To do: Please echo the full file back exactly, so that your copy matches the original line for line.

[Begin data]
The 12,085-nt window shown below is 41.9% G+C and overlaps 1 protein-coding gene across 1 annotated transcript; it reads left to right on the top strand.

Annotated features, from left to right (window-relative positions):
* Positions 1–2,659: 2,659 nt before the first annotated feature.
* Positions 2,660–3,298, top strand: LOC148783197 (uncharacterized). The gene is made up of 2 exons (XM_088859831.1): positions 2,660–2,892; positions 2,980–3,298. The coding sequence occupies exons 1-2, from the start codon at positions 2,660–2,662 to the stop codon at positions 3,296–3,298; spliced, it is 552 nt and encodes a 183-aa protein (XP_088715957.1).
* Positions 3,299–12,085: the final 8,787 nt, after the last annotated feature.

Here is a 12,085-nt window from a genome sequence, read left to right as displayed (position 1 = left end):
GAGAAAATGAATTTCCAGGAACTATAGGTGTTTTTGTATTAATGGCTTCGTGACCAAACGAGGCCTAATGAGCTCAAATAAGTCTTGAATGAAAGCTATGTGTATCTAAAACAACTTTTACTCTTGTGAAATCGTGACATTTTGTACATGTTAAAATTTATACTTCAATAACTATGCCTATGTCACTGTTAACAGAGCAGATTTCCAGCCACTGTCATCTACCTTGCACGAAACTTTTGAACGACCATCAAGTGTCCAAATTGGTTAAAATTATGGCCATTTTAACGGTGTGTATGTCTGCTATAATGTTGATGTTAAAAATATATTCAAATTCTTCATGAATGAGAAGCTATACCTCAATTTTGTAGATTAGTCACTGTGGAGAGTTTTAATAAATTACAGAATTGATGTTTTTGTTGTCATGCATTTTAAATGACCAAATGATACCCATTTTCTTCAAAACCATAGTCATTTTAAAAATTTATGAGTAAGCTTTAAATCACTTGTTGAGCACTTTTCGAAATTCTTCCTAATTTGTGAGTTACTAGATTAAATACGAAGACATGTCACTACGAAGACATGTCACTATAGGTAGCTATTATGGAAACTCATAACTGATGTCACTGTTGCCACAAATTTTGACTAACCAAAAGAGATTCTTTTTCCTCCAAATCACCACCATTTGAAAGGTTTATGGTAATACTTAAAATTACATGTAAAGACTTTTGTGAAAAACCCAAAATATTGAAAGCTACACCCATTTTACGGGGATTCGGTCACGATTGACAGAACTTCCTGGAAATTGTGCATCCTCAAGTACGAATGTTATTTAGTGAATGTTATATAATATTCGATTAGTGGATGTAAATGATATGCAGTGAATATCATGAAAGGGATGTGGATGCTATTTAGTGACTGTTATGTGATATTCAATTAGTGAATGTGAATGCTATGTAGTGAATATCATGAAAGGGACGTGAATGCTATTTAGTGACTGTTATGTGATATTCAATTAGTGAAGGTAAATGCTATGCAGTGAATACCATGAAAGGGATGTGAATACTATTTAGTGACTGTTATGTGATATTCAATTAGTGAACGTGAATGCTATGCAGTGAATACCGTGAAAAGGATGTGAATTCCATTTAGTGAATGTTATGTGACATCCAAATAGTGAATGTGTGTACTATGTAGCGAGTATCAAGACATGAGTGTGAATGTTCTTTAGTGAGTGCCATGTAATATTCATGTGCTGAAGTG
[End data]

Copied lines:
The 12,085-nt window shown below is 41.9% G+C and overlaps 1 protein-coding gene across 1 annotated transcript; it reads left to right on the top strand.

Annotated features, from left to right (window-relative positions):
* Positions 1–2,659: 2,659 nt before the first annotated feature.
* Positions 2,660–3,298, top strand: LOC148783197 (uncharacterized). The gene is made up of 2 exons (XM_088859831.1): positions 2,660–2,892; positions 2,980–3,298. The coding sequence occupies exons 1-2, from the start codon at positions 2,660–2,662 to the stop codon at positions 3,296–3,298; spliced, it is 552 nt and encodes a 183-aa protein (XP_088715957.1).
* Positions 3,299–12,085: the final 8,787 nt, after the last annotated feature.

Here is a 12,085-nt window from a genome sequence, read left to right as displayed (position 1 = left end):
GAGAAAATGAATTTCCAGGAACTATAGGTGTTTTTGTATTAATGGCTTCGTGACCAAACGAGGCCTAATGAGCTCAAATAAGTCTTGAATGAAAGCTATGTGTATCTAAAACAACTTTTACTCTTGTGAAATCGTGACATTTTGTACATGTTAAAATTTATACTTCAATAACTATGCCTATGTCACTGTTAACAGAGCAGATTTCCAGCCACTGTCATCTACCTTGCACGAAACTTTTGAACGACCATCAAGTGTCCAAATTGGTTAAAATTATGGCCATTTTAACGGTGTGTATGTCTGCTATAATGTTGATGTTAAAAATATATTCAAATTCTTCATGAATGAGAAGCTATACCTCAATTTTGTAGATTAGTCACTGTGGAGAGTTTTAATAAATTACAGAATTGATGTTTTTGTTGTCATGCATTTTAAATGACCAAATGATACCCATTTTCTTCAAAACCATAGTCATTTTAAAAATTTATGAGTAAGCTTTAAATCACTTGTTGAGCACTTTTCGAAATTCTTCCTAATTTGTGAGTTACTAGATTAAATACGAAGACATGTCACTACGAAGACATGTCACTATAGGTAGCTATTATGGAAACTCATAACTGATGTCACTGTTGCCACAAATTTTGACTAACCAAAAGAGATTCTTTTTCCTCCAAATCACCACCATTTGAAAGGTTTATGGTAATACTTAAAATTACATGTAAAGACTTTTGTGAAAAACCCAAAATATTGAAAGCTACACCCATTTTACGGGGATTCGGTCACGATTGACAGAACTTCCTGGAAATTGTGCATCCTCAAGTACGAATGTTATTTAGTGAATGTTATATAATATTCGATTAGTGGATGTAAATGATATGCAGTGAATATCATGAAAGGGATGTGGATGCTATTTAGTGACTGTTATGTGATATTCAATTAGTGAATGTGAATGCTATGTAGTGAATATCATGAAAGGGACGTGAATGCTATTTAGTGACTGTTATGTGATATTCAATTAGTGAAGGTAAATGCTATGCAGTGAATACCATGAAAGGGATGTGAATACTATTTAGTGACTGTTATGTGATATTCAATTAGTGAACGTGAATGCTATGCAGTGAATACCGTGAAAAGGATGTGAATTCCATTTAGTGAATGTTATGTGACATCCAAATAGTGAATGTGTGTACTATGTAGCGAGTATCAAGACATGAGTGTGAATGTTCTTTAGTGAGTGCCATGTAATATTCATGTGCTGAAGTG